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Dixon Wall C

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Andrew Allison's 1840 Passage from Scotland to New Orleans
by Dixon Wall C   
Not "rated" by the Author.
Last edited: Wednesday, December 28, 2011
Posted: Monday, July 19, 2010

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Andrew Allison wrote a very interesting letter to his parents in Scotland describing in great detail the voyage in a sailing ship with his brother Hugh. Andrew was well educated, and a strong Presbyterian.

My grandmother, Kate Allison Wall, was at least 1/4 Scot, as her grandfather, Andrew Allison was born in Scotland and came across to New Orleans in 1839-1840. We have most of a very picturesque letter from Andrew back to his parents in Scotland. It was brought back by Kate's sisters, Mattie and Louise Allison when they visited Europe, not long before WWII (1935, I think).  It was typed by someone, perhaps my mom, Katherine Wall C., and I copied it over into Word a few years ago.  So here is that letter:


                Andrew Allison--passage to New Orleans, LA from Scotland 1839-1840


Most of a letter back to his parents in Scotland:  [typed as is from a handwritten copy, the best we can tell.  Dick and Gail C.]  

......mounting beautifully over the tops of them.  The waves were dashing over the vessel and some of us got a good ducking.  It is truly awfully grand to hear the wind whistling through the sails and to see the sea covered with foam like a field of snow and the waves threatening every moment to devour you.  I enjoyed myself very much watching the progress of the vessel and the motion of the billows.  We had the last view of land this morning at 8 O'clock we had a glimpse of the Saltee Islands off the coast of Ireland I like to the last. days sickness.  had scarcely been in bed before I was roused by the dogs which were again at battle  it was very galling no sooner to be in bed than roused by the noise.  The passengers were again eager to see the fight.  I however separated them and reproved the passengers for the brutal enjoyment which they took in seeing dogs tearing each other.  I got little or no sleep all night it was so stormy.  On Friday 22nd we got safely out of the Channel which is considered very fortunate at this season of the year.  We pass the ship Constellation which left Liverpool 2 days before us headed for St. Johns, New Brunswick.  This day has been delightfully warm and the sky at sunset affords us one of the prettiest prospects I have ever beheld; it far surpassed any description I can give you of it.  In one place it had a beautiful light blue appearance and the clouds  which were bounding the horison presented all the variagated hues of the rainbow, and the water, by the reflection made on it had the same beautiful appearance.  Truly one may admire the wondrous works of God in the mighty deep.  I have seen paintings presenting the skies, but none can paint like nature.  I thought when looking at the sun that perhaps the eyes of my parents were fixed upon the same object retreating beyond the lifty [sic] Arran hills.  It was 12 o'clock ere we three went to bed one feels inclined to sit up all night when the day is so fine.  Saturday 23 blowing freshly, wind right ahead, but as we had room to tack about we were making considerable way  in the evening it calmed down when we along with the cabin passengers assembled on the deck and had some good singing.  C. T. &  I  were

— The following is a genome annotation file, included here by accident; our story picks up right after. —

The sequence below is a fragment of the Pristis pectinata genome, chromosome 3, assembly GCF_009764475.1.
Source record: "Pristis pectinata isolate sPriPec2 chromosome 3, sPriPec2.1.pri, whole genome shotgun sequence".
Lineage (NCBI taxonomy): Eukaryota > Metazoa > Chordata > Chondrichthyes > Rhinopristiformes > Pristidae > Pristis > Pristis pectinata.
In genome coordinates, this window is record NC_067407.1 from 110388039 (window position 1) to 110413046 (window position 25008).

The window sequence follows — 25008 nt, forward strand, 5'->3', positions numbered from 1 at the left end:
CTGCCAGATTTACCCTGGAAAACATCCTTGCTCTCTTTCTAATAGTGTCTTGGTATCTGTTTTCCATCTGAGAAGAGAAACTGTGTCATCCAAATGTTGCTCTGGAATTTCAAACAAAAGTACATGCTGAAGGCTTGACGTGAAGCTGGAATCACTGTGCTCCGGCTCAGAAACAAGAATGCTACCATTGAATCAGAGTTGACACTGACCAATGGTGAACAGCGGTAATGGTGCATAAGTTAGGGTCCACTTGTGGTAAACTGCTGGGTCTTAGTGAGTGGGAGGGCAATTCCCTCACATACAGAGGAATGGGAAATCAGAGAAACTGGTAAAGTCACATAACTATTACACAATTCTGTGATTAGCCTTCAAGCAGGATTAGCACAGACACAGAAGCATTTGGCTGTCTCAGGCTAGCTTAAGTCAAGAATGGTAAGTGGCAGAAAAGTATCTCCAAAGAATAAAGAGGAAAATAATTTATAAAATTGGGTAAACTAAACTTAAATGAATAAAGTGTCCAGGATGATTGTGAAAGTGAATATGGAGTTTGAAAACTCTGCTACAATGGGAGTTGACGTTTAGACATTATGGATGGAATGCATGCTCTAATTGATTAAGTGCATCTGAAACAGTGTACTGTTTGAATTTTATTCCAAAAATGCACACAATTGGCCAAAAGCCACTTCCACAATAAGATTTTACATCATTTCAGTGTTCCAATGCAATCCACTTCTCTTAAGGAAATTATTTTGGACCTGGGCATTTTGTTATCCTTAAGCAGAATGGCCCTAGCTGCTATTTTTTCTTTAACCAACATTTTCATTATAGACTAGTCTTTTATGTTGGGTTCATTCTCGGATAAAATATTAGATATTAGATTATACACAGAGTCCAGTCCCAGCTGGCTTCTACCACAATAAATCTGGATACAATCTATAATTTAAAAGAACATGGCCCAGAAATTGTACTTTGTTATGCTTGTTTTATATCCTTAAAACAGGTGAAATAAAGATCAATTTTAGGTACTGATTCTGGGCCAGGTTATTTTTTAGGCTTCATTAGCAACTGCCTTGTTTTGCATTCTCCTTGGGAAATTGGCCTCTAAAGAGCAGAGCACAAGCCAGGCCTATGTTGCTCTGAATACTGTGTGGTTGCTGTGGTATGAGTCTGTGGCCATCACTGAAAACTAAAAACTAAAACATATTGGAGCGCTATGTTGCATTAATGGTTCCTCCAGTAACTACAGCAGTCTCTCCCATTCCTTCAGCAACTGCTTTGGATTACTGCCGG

taken into the cabin and treated very kindly.  There were two of the gentlemen who knew my uncle well.  They had dined with him the first day he landed there.  A great many of the passengers know our friends.  They all seem to think N. Orleans especially Natches is not so unhealthy as called.   There is a Natches merchant here who is very pleasant man. He   says he has enjoyed better health there than ever he did in Britian [sic] and that more bring on diseas [sic]  by intemperance in eating and drinking than anything else.  Sabbath 24.  Wind more favorable and making considerable progress today appeared more like a sabbath as little unnecessary work was done although some were whistling and singing as usual.  Just about the time our friends in Scotland would be preparing for church we three sat down at the helm and had some pleasant conversation about our much esteemed friends whom we had left.  I almost envied them of the priveledge [sic]  which they enjoyed in having a house of prayer to go to.  How little we esteem our great priveledges until we are deprived of them and them we know their value, but it is cheering to think that our God is not confined to temples made with hands but that he loves to dwell with those who are of a humble and contrite spirit.  I am glad to think that I am remembered in the prayers of the dear friends we had left behind and that we can have an opportunity of meeting a the same throne of grace.  Monday 25.  Blowing freshly and fair day at noon till Tuesday at noon we made about 240 miles which is about 10 miles pr. hour we are in Late.  [sic]  44 and Longe. [sic] 13  Tuesday 26  still blowing very freshly and making 9 Knots pr. hour  Sometimes during the squalls we are making at the rate of 12 knots pr. hour.   we  passed a large ship at 12 o'clock at night but we did so so quickly that we could not speak her.  I saw her pass us for I could not sleep in bed.  It is beautiful to see two large ships so closely together in full sail  I had no idea that a ship has so many as they have until now.  she has 31 or 32 different sails.

p2. [of the typewritten copy]